Neumann’s article argues for considering “clinical and economic evidence simultaneously,” partly on the grounds that “considering costs after the clinical review tends to focus decisions on a drug’s price rather than its overall value.” Gibson and Santa reply: “Rather than arguing over whether cost should be considered simultaneously or in sequence, a more effective starting point would be to increase the transparency of economic factors within Medicaid and to increase disclosure of research that is now shrouded in claims of proprietary privilege,” so that cost-benefit calculations can be more informed whenever they are made.

In a second Perspective, officials of the drugmaker Pfizer Inc. say that the use of DERP reviews “for making coverage decisions must be done with caution so that individual patients, especially those who differ from the average, are not hurt.” Pfizer’s vice president of U.S. Outcomes Research Newell McElwee and his colleagues warn, “The extrapolation of [evidence-based medicine] to population-based coverage decisions for new technologies is far removed” from EBM’s original purpose of helping physicians make individual treatment decisions. “We believe that payers should be required to measure the impact of formulary restrictions on actual patient outcomes, much the same as the [Food and Drug Administration] requires so-called Phase IV [post-marketing] commitments for pharmaceutical companies,” McElwee and his coauthors say.

Alan Heaton, director of pharmacy for Blue Cross and Blue Shield of Minnesota, asserts that the burden of proof should be on those who oppose any limits on choices within drug classes. “Give us the hard evidence for open formularies,” he demands in his Perspective. Heaton cautions that using evidence-based principles to pick superior products within drug classes risks giving the manufacturers of anointed products unwarranted pricing leverage. “Ironically, pharmaceutical companies spend hundreds of millions of dollars to market product differentiation,” he observes, but “the reality is that 80-90 percent of the population can use one drug, leaving only a small group who cannot tolerate that particular drug and need one or two other choices in a given class.”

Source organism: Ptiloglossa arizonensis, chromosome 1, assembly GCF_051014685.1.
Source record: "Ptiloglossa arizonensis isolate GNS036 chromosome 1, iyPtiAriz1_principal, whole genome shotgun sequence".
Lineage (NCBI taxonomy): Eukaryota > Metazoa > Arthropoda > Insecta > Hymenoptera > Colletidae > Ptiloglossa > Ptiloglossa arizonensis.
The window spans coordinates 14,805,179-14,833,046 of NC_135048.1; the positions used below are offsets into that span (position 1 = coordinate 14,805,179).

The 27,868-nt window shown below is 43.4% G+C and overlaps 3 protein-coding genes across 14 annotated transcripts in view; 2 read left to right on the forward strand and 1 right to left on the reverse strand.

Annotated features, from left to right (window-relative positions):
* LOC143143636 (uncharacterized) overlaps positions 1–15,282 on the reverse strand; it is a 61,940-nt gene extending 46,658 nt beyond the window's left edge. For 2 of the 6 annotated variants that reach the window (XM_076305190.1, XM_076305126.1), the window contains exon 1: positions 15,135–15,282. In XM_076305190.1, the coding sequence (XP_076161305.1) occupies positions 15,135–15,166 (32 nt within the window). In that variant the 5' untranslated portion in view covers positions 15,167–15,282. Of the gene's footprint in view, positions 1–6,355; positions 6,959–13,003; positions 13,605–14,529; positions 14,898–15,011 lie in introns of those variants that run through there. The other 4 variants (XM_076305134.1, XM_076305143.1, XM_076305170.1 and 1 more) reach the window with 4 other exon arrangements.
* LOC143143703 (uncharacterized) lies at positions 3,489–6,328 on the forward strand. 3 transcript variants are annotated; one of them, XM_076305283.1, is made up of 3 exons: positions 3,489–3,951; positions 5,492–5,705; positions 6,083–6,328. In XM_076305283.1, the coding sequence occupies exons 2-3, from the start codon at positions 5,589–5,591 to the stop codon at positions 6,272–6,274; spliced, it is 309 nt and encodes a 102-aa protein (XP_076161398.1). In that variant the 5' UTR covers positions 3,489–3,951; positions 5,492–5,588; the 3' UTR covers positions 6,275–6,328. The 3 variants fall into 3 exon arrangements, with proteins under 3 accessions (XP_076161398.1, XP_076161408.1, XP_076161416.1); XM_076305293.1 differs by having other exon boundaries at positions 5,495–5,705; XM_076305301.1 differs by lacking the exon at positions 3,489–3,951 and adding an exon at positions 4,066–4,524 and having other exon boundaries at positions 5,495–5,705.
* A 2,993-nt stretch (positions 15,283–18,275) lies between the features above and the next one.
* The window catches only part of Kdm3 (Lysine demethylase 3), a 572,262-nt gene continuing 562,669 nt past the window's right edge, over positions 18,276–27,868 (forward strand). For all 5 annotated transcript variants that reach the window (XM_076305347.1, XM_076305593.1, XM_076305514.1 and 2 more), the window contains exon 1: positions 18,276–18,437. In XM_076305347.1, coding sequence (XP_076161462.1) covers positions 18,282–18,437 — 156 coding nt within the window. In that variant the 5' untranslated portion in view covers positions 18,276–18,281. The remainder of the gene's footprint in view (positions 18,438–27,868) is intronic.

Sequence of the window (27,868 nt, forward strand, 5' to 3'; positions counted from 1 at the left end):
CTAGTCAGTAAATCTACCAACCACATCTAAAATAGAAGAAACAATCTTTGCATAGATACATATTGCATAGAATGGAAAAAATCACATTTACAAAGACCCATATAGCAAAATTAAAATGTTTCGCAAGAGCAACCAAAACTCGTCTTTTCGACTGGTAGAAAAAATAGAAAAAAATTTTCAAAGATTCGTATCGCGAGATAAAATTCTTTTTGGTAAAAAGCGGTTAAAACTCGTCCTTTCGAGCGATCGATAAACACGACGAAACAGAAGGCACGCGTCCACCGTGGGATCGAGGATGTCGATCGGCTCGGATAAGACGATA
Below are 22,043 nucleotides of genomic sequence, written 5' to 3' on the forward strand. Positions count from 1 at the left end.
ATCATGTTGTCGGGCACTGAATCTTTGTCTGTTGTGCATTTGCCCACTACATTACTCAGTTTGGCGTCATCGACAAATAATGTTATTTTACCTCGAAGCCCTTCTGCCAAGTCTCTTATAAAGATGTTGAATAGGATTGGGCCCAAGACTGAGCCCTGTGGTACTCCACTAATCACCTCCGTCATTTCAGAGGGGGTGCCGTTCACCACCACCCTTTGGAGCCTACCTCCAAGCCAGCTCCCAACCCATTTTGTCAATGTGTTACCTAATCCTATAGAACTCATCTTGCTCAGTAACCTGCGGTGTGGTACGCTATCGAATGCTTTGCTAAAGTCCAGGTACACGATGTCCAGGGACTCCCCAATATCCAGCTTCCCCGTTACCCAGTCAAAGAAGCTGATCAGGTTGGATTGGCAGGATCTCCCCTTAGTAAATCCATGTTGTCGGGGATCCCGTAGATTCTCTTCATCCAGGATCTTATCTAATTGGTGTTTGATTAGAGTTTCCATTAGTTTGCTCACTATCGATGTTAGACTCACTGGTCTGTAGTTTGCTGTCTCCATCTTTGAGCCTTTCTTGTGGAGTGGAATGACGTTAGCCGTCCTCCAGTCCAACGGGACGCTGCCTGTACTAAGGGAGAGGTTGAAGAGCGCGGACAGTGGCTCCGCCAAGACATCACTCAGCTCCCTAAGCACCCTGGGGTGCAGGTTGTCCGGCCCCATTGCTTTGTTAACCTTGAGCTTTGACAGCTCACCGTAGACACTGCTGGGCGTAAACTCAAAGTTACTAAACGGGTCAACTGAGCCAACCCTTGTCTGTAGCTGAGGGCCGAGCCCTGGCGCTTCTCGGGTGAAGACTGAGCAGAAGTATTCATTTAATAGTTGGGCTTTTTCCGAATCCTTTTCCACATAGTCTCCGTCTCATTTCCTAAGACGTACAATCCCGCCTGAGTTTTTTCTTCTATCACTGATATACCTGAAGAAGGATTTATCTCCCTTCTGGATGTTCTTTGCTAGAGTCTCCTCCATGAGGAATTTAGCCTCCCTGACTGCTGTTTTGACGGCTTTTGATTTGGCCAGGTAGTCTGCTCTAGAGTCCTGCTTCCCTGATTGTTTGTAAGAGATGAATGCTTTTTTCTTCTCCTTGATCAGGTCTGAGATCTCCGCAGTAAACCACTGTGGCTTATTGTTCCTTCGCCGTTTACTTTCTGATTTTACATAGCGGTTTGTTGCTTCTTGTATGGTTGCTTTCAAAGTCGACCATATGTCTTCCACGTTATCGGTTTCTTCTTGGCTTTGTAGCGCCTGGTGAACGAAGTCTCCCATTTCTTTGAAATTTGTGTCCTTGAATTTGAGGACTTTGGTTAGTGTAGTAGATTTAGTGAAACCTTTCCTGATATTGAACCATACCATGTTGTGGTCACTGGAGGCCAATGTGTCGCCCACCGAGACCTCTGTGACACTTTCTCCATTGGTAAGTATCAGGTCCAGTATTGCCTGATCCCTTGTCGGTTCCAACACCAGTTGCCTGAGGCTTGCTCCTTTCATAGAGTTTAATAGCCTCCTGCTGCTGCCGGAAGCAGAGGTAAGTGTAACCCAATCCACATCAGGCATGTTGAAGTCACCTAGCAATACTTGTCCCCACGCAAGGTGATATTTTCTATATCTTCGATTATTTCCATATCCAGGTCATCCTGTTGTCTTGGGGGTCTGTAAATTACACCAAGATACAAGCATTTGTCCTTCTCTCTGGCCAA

Finally, Steve Findlay, managing editor of Consumer Reports Best Buy Drugs, explains that his group’s online project provides consumers with the DERP’s findings alongside price and cost information. The project does not perform cost-benefit analysis, but it does choose “Best Buy” drugs in each class. Best Buy drugs can be medications that cost less than competitors but are equally effective, but they can also be more expensive brand-name drugs that are more effective.

Findlay notes that Consumer Reports Best Buy Drugs’ peer reviewers, generally practicing clinicians, are often extensively involved in choosing Best Buy drugs: “Thus, although the process of choosing the Best Buys is driven in large part by scientific evidence and objective data (including costs), it is also based on subjective judgments and human weighing of the evidence.”

You can read Neumann’s article and the four Perspectives at http://content.healthaffairs.org/cgi/content/full/hlthaff.25.w262v1/DC2

Health Affairs, published by Project HOPE, is the leading journal of health policy. The peer-reviewed journal appears bimonthly in print with additional online-only papers published weekly as Health Affairs Web Exclusives at www.healthaffairs.org.

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©2006 Project HOPE–The People-to-People Health Foundation, Inc.